There are some fine residences around Watertown, and many sites not yet built upon, but purchased expressly for dwelling houses to be erected on, all of which will naturally and certainly add to its beauty.  I believe Watertown has always been healthy in the extreme.  There is nothing around it to indicate the contrary; no marsh, but a fine river, with a rocky bottom, it sides appearing, in many places, like crumbling walls of limb-stone, running through the heart of the city, and which can be improved to any extent.  An exciting “contest in law”, has somewhat retarded it at present.  When that is settled, any amount of machinery may be run day and night by improving the water power. 


A great deal of interest is manifested in the early completion of the Milwaukee & Watertown R. R.  It is looked forward to as the means of increasing the business of the place materially, and doubtless will.  If, when the road is completed to this point, Watertown fails to purchase the grain of a great share of the country north of her, by paying so near the Milwaukee price as to induce farmers to sell, it will be her own fault and she will be the loser. 


With her immense water-power for manufacturing purposes, her numerous grist mills, &c., she is capable, if she exercises the same energy for the future as she has for the past, in a few years to quadruple her size and her population.  A difference of opinion exists in relation to the R. R. V. U. R. R., and it is difficult to find out the real feeling in relation to it. As may be expected, an immense amount of business is done here, the storekeepers are all on the qui vive, and I hear no complaints of business being dull – all appear satisfied, and all are looking forward to the completion of the R. R. as the great means by which their business shall be still further increased.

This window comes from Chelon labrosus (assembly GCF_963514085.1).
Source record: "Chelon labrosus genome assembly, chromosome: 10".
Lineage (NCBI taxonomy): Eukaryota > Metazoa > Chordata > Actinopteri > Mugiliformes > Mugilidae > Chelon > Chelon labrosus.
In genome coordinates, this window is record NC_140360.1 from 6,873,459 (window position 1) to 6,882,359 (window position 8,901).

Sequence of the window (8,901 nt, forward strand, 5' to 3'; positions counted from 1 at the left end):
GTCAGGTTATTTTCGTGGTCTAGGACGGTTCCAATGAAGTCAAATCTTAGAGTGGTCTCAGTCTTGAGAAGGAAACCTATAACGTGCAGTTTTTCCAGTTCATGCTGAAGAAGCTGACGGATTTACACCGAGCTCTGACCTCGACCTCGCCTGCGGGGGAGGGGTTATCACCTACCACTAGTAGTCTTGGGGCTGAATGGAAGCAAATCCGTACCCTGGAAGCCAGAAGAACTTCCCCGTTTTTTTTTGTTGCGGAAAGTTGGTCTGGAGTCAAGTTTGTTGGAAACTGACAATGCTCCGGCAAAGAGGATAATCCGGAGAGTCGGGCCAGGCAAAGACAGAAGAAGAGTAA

It is difficult, mentally, to realize the fact that nineteen years ago this was a dense forest, untrod by the white man, the first having to axe his way through the forest, to the spot on which the city now stands, and which at that time was the camping ground of the Indians.  Watertown is but one of the many – although one of the greatest – proofs of the energy of the western settlers who have penetrated these western wilds, to build up cities, each of which, under the blessings of our government, is a miniature republic.  Success to her, and that success cannot better be insured than by cultivating and exercising good feeling towards her lake shore sister, Milwaukee.


I must end these notes of this inland city or they will be too long, and become tedious to those who read the Sentinel.


J. W. H.